Not all of this is new: Scientists have been using pixels as data for the past half century. Since 1972, satellites in the U.S. government’s Landsat program have systematically photographed every speck of land on Earth, every 16 days, without fail. Landsat, now one of the largest and most powerful tranches of earth-science data, is an invaluable scientific resource. In the 1980s, it revealed the extent and severity of Amazon deforestation; now it captures the massive changes to Earth’s surface wrought by climate change. One of the most widely cited satellite data sets, a global survey of forest loss created by the University of Maryland professor Chris Hansen, is powered by Landsat data.
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But the program’s future is more uncertain—and its fate is tied to Planet’s. The next Landsat satellite, dubbed Landsat 9, is due to launch late next year. But NASA and the U.S. Geological Survey have considered using a new approach with its successor, Landsat 10. They could replace it with two satellites instead, mimicking an EU program. Or they could try replacing Landsat with a swarm of satellites, creating a publicly owned version of Planet’s constellation.
Some lawmakers have even proposed that the government rely entirely on private-sector data for Landsat 10. Van Den Hoek said that seemed unlikely, at least for now. “People who hold the purse strings may want that to happen, but no one at NASA wants that to happen,” he said. Planet, too, supports the Landsat program and doesn’t want to see it change significantly, a spokesperson told me. The company’s satellites revisit the same speck of land more often than Landsat’s do, and its cameras have a higher resolution. But its craft are unable to capture as many types of light.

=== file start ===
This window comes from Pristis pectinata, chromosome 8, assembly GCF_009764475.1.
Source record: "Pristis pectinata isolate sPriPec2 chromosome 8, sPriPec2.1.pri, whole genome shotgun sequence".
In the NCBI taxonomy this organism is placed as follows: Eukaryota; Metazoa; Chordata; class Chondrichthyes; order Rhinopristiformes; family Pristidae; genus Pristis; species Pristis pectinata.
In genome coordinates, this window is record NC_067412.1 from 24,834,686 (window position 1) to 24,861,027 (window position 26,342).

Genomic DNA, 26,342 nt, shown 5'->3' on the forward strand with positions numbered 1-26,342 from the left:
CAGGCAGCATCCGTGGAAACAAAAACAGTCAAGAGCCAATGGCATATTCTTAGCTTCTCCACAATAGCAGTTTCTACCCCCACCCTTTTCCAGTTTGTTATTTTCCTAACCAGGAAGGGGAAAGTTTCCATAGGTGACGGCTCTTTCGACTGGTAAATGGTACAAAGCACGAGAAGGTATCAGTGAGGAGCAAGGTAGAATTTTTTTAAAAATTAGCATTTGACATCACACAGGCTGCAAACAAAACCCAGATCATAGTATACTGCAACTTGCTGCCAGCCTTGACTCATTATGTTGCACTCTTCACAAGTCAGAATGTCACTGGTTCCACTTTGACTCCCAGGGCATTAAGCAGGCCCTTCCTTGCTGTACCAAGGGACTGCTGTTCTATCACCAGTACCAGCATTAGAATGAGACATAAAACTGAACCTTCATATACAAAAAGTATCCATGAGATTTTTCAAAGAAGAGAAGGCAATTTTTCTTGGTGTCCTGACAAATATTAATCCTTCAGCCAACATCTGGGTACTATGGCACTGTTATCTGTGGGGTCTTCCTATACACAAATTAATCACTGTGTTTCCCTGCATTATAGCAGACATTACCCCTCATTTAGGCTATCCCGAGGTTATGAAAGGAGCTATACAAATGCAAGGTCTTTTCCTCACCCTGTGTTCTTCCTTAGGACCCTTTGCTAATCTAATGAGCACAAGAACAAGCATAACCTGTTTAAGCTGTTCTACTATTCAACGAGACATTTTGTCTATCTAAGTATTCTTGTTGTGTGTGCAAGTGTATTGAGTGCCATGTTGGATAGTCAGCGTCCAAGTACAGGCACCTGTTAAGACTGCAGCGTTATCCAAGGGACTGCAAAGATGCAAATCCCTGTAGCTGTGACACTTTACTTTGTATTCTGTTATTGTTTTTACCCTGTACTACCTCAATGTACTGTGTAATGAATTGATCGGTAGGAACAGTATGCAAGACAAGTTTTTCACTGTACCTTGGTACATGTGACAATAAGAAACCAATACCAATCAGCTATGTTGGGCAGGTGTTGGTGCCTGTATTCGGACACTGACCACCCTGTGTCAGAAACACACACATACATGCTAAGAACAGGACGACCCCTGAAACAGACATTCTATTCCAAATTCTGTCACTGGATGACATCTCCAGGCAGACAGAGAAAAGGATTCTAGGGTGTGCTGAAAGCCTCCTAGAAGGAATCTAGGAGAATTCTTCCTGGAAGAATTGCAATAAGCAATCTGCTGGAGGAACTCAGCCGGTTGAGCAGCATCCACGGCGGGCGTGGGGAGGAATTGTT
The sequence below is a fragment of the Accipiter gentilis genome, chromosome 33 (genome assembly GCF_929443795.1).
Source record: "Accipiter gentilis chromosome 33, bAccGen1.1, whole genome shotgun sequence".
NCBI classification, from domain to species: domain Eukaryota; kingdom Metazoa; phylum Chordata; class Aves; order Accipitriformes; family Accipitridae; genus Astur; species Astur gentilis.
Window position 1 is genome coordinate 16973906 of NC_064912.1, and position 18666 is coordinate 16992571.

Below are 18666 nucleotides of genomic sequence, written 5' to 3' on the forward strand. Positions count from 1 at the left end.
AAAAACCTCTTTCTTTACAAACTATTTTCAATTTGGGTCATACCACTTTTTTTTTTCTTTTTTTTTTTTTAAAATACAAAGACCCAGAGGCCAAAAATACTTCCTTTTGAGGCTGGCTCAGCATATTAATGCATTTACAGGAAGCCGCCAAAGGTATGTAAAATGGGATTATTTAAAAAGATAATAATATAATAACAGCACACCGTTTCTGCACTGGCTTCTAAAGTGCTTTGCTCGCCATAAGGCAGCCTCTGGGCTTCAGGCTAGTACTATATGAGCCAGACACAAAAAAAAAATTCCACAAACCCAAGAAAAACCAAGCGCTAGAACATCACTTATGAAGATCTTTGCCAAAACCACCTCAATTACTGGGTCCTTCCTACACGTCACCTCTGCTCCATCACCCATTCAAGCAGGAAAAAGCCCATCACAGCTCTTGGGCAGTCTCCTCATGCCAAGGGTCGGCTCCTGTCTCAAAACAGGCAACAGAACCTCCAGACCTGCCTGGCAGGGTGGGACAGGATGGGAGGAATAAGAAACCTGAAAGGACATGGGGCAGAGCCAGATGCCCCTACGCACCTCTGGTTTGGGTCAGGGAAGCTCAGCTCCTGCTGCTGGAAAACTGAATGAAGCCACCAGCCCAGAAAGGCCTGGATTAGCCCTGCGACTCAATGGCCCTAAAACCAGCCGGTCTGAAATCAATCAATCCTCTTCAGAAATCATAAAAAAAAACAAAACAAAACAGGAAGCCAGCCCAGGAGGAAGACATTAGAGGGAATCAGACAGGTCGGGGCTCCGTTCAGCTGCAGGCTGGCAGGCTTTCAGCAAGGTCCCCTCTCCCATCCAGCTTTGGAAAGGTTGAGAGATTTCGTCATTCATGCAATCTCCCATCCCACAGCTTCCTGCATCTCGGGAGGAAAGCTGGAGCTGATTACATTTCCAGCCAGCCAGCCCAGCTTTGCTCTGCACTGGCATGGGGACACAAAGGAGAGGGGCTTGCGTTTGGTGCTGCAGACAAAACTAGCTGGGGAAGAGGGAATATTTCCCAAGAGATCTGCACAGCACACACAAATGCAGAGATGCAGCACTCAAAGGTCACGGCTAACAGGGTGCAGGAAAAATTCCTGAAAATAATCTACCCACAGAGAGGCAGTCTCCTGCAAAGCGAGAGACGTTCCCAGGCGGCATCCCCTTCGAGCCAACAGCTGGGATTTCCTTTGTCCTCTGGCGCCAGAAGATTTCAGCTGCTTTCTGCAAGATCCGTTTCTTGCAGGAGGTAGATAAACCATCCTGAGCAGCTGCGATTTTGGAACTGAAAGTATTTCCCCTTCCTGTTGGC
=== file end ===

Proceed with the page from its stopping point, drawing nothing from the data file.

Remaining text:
Planet tries to make as much of its data available to as many researchers as possible, and some universities now have blanket licenses to much of its imagery. The company remains a commercial enterprise (albeit one that has not yet turned a profit), but Joe Mascaro, an ecologist who now directs academic partnerships for Planet, told me that the replicability of research is a “core principle we would do our best to meet.” And if Planet explores “future, larger contracts with NASA,” says Trevor Hammond, Planet’s vice president of communications, it “would go in with its eyes open” about the tension between open science and closed data.
Van Den Hoek emphasized that Landsat and Planet are good at different tasks. Landsat could capture widespread shifts to the land: urbanization, deforestation, the loss of polar ice. Planet excels at more fine-grained tasks. “You can ask questions that you could never ask before,” he said. “Huge portions of sub-Saharan Africa rely on small-scale agriculture for daily subsistence. You can’t measure that with Landsat data.”
NASA is also working with Spire Global, a Bay Area start-up that collects high-quality weather data, and Maxar, a more established player that owns the WorldView spy satellites. Peter Platzer, the chief executive of Spire, told me in an email that NASA plans to spend $100 million on small-satellite projects over the next few years.